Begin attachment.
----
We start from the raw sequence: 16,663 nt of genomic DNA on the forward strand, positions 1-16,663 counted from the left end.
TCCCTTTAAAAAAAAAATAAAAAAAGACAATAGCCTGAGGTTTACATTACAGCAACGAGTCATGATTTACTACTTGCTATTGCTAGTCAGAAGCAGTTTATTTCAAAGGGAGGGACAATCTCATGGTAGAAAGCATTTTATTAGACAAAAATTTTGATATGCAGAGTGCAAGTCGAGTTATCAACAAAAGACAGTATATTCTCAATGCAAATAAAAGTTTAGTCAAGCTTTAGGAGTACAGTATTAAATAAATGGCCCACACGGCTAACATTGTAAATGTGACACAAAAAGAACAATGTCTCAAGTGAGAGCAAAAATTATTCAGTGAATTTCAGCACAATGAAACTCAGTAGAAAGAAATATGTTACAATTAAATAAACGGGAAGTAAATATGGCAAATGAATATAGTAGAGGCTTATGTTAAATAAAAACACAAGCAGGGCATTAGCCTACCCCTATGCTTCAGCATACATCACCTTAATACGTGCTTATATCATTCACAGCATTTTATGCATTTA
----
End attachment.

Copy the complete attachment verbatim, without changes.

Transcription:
We start from the raw sequence: 16,663 nt of genomic DNA on the forward strand, positions 1-16,663 counted from the left end.
TCCCTTTAAAAAAAAAATAAAAAAAGACAATAGCCTGAGGTTTACATTACAGCAACGAGTCATGATTTACTACTTGCTATTGCTAGTCAGAAGCAGTTTATTTCAAAGGGAGGGACAATCTCATGGTAGAAAGCATTTTATTAGACAAAAATTTTGATATGCAGAGTGCAAGTCGAGTTATCAACAAAAGACAGTATATTCTCAATGCAAATAAAAGTTTAGTCAAGCTTTAGGAGTACAGTATTAAATAAATGGCCCACACGGCTAACATTGTAAATGTGACACAAAAAGAACAATGTCTCAAGTGAGAGCAAAAATTATTCAGTGAATTTCAGCACAATGAAACTCAGTAGAAAGAAATATGTTACAATTAAATAAACGGGAAGTAAATATGGCAAATGAATATAGTAGAGGCTTATGTTAAATAAAAACACAAGCAGGGCATTAGCCTACCCCTATGCTTCAGCATACATCACCTTAATACGTGCTTATATCATTCACAGCATTTTATGCATTTA